';An exotic touch of intrigue arises in THE ITALIAN TEACHER . . . deliciously ironic and deeply affectionate.'Ron Charles, The Washington Post A masterful novel about the son of a great painter striving to create his own legacy, by the bestselling author ofThe Imperfectionists.Conceived while his father, Bear, cavorted around Rome in the 1950s, Pinch learns quickly that Bear's genius trumps all. After Bear abandons his family, Pinch strives to make himself worthy of his father's attention--first trying to be a painter himself; then resolving to write his father's biography; eventually settling, disillusioned, into a job as an Italian teacher in London. But when Bear dies, Pinch hatches a scheme to secure his father's legacy--and make his own mark on the world. With his signature humanity and humor, Tom Rachman examines a life lived in the shadow of greatness, cementing his place among his generation's most exciting literary voices.
SHORTLISTED FOR THE EDGE HILL PRIZE Almost-true stories for a post-truth world Wrong! Not Nice! Sad! A Manhattan party on election night. Liberal media types gather with big grins and high-end canapes to watch the Trump-Clinton results come in, expecting a smooth victory for Hillary. As the outcome shifts and they descend into panic, the host stands abruptly before her guests, confessing a shocking crime of years before. What follows is a series of witty, cutting, addictive tales of Trump times, portraying Democrats and Republicans in a divided America, from powerful to powerless, angry to thwarted, from a Starbucks barista who dreams of making it on the stage, to a couple whose online date goes bitterly awry, to a charmingly wicked U.S. businessman living undercover in rural Italy. Basket of Deplorables is a timely take on the craziness of today: almost-true fiction for a post-truth world.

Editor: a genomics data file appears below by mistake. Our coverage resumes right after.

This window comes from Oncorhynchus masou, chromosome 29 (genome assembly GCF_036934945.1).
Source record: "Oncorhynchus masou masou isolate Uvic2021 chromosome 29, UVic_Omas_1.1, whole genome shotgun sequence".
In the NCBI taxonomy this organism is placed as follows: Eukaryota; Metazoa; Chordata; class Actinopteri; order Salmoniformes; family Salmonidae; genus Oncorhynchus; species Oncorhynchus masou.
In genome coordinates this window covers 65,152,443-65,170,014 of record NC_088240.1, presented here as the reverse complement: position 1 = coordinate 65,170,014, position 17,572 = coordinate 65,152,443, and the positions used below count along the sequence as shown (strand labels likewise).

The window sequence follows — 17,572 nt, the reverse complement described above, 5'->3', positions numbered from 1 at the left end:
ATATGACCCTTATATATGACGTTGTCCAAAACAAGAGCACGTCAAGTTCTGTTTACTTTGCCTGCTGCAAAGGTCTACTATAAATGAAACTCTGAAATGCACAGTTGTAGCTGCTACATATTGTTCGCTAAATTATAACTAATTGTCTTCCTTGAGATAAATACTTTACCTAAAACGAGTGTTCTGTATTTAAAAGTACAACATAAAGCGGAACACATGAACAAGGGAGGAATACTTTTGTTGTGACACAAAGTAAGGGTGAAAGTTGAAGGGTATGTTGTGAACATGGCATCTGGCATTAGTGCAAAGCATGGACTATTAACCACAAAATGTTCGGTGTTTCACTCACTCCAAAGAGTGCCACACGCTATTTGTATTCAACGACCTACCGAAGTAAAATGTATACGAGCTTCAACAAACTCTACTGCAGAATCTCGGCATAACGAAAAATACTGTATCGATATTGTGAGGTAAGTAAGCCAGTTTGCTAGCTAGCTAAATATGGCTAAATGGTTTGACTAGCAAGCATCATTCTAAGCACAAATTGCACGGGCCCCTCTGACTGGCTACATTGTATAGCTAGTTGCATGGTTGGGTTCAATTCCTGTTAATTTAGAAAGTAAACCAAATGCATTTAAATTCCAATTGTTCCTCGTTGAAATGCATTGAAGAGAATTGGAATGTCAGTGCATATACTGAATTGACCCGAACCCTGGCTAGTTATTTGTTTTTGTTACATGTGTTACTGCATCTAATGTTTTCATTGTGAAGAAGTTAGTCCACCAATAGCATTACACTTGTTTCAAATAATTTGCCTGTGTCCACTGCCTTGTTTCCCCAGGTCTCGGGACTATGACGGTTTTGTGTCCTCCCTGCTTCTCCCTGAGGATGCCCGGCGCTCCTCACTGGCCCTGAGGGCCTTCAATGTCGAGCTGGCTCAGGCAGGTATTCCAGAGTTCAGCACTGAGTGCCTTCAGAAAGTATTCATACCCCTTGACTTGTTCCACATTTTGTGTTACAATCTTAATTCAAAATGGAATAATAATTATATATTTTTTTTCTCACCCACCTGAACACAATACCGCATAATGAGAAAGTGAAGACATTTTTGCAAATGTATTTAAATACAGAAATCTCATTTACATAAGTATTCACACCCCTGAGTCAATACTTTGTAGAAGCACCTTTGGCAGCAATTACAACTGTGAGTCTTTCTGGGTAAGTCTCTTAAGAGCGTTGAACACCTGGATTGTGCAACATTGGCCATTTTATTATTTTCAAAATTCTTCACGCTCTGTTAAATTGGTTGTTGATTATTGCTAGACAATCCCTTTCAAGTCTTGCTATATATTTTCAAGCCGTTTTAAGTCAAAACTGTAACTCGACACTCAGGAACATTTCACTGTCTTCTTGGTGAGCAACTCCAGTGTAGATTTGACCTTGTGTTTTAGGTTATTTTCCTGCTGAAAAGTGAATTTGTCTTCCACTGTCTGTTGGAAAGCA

NAMED ONE OF THE BEST BOOKS OF THE YEAR BY NPR *; The Seattle Times *; The Globe and Mail *; Kirkus Reviews *; Daily Mail *; The Vancouver SunFrom the author of The Italian Teacher and The Imperfectionists comes a brilliant, intricately woven novel about a young woman who travels the world to make sense of her puzzling past. Tooly Zylberberg, the American owner of an isolated bookshop in the Welsh countryside, conducts a life full of reading, but with few human beings. Books are safer than people, who might ask awkward questions about her life. She prefers never to mention the strange events of her youth, which mystify and worry her still. Taken from home as a girl, Tooly found herself spirited away by a group of seductive outsiders, implicated in capers from Asia to Europe to the United States. But who were her abductors? Why did they take her? What did they really want? There was Humphrey, the curmudgeonly Russian with a passion for reading; there was the charming but tempestuous Sarah, who sowed chaos in her wake; and there was Venn, the charismatic leader whose worldview transformed Tooly forever. Until, quite suddenly, he disappeared. Years later, Tooly believes she will never understand the true story of her own life. Then startling news arrives from a long-lost boyfriend in New York, raising old mysteries and propelling her on a quest around the world in search of answers. Tom Rachman—an author celebrated for humanity, humor, and wonderful characters—has produced a stunning novel that reveals the tale not just of one woman but of the past quarter-century as well, from the end of the Cold War to the dominance of American empire to the digital revolution of today. Leaping between decades, and from Bangkok to Brooklyn, this is a breathtaking novel about long-buried secrets and how we must choose to make our own place in the world. It will confirm Rachman's reputation as one of the most exciting young writers we have.Praise for The Rise & Fall of Great Powers ';Ingenious . . . Rachman needs only a few well-drawn characters to fill a large canvas and an impressive swath of history.'—Janet Maslin, The New York Times ';A superb follow-up to 2010's The Imperfectionists . . . ambitious and engaging.'—The Seattle Times ';Engaging and inventive . . . full of wonderfully quirky, deeply flawed, but lovable characters . . . On the spectrum of interesting literary childhoods, Tooly Zylberberg—the protagonist of Tom Rachman's second novel—would rank somewhere in the vicinity of Jane Eyre and Oliver Twist.'—San Francisco Chronicle ';I found it impossible not to fall in love with shape-shifting Tooly. As an adult, she sports an ironical sense of humor and an attraction to dusty old books. As a child, her straight-faced mirth and wordplay are break-your-heart irresistible.'—Ron Charles, The Washington Post ';[A] read-it-all-in-one-weekend book.'—The New Republic ';A compelling page-turner . . . intricate, sprawling, and almost Dickensian.'—USA Today ';Rachman's comedic powers drive the story, with grace and wit.'—Minneapolis Star Tribune